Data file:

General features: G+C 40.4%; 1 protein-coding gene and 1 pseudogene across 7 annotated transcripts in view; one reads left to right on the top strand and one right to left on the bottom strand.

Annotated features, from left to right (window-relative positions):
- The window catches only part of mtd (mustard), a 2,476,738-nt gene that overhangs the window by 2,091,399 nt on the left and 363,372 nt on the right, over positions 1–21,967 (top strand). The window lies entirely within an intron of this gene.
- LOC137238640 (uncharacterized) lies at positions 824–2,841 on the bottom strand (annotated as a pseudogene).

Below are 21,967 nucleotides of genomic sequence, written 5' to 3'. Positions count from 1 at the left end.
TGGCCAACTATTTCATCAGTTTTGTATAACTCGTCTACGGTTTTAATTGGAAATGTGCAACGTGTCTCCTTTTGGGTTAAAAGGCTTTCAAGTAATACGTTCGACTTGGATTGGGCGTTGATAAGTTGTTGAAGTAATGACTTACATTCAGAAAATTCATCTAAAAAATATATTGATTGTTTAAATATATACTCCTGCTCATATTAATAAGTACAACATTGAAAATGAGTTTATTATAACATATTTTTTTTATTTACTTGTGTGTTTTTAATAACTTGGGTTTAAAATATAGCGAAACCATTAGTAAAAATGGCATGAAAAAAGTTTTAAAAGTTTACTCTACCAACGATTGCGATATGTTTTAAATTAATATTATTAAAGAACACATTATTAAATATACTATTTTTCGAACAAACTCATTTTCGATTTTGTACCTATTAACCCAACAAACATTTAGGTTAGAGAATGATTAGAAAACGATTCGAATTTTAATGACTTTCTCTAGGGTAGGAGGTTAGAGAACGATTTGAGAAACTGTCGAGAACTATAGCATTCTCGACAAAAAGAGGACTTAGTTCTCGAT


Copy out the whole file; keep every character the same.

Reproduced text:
General features: G+C 40.4%; 1 protein-coding gene and 1 pseudogene across 7 annotated transcripts in view; one reads left to right on the top strand and one right to left on the bottom strand.

Annotated features, from left to right (window-relative positions):
- The window catches only part of mtd (mustard), a 2,476,738-nt gene that overhangs the window by 2,091,399 nt on the left and 363,372 nt on the right, over positions 1–21,967 (top strand). The window lies entirely within an intron of this gene.
- LOC137238640 (uncharacterized) lies at positions 824–2,841 on the bottom strand (annotated as a pseudogene).

Below are 21,967 nucleotides of genomic sequence, written 5' to 3'. Positions count from 1 at the left end.
TGGCCAACTATTTCATCAGTTTTGTATAACTCGTCTACGGTTTTAATTGGAAATGTGCAACGTGTCTCCTTTTGGGTTAAAAGGCTTTCAAGTAATACGTTCGACTTGGATTGGGCGTTGATAAGTTGTTGAAGTAATGACTTACATTCAGAAAATTCATCTAAAAAATATATTGATTGTTTAAATATATACTCCTGCTCATATTAATAAGTACAACATTGAAAATGAGTTTATTATAACATATTTTTTTTATTTACTTGTGTGTTTTTAATAACTTGGGTTTAAAATATAGCGAAACCATTAGTAAAAATGGCATGAAAAAAGTTTTAAAAGTTTACTCTACCAACGATTGCGATATGTTTTAAATTAATATTATTAAAGAACACATTATTAAATATACTATTTTTCGAACAAACTCATTTTCGATTTTGTACCTATTAACCCAACAAACATTTAGGTTAGAGAATGATTAGAAAACGATTCGAATTTTAATGACTTTCTCTAGGGTAGGAGGTTAGAGAACGATTTGAGAAACTGTCGAGAACTATAGCATTCTCGACAAAAAGAGGACTTAGTTCTCGAT